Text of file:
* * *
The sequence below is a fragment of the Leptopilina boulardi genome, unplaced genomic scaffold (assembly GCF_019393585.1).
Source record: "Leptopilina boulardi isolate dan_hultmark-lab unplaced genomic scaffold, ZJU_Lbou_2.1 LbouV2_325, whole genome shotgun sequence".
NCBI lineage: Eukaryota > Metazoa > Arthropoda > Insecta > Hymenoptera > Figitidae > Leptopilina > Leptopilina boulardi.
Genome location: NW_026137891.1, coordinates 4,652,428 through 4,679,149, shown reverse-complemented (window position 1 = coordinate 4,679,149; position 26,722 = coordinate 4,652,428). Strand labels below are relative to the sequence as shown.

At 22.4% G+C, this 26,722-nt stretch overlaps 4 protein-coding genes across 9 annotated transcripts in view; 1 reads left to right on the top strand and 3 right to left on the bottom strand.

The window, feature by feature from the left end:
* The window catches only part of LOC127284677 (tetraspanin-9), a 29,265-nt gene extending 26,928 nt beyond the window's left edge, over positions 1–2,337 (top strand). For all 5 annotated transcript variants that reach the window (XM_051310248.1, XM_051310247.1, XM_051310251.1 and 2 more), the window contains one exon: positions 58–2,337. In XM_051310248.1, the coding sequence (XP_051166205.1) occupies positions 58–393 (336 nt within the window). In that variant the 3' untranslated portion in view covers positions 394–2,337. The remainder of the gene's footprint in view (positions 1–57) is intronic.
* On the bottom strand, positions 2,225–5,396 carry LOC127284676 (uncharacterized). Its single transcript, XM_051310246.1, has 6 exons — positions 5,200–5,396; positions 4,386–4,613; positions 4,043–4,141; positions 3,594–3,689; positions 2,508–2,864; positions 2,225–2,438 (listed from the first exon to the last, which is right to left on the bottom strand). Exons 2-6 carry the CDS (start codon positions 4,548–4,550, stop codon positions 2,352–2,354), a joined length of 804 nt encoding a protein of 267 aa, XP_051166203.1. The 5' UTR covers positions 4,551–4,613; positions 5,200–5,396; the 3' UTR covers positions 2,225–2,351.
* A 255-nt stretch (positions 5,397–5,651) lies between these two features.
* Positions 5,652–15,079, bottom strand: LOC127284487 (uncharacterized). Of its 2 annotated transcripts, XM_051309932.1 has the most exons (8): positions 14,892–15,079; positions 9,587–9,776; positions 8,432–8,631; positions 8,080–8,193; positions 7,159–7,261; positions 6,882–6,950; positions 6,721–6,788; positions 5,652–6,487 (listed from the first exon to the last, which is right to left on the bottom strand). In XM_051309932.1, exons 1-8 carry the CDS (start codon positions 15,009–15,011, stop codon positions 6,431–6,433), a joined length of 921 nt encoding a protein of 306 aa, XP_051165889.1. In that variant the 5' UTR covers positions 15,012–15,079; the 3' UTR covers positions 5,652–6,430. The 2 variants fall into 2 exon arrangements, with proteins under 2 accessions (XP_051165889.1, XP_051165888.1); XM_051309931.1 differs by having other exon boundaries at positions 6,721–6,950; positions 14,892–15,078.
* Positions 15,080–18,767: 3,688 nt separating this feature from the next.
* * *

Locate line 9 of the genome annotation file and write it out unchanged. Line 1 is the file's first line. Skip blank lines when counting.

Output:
* A 255-nt stretch (positions 5,397–5,651) lies between these two features.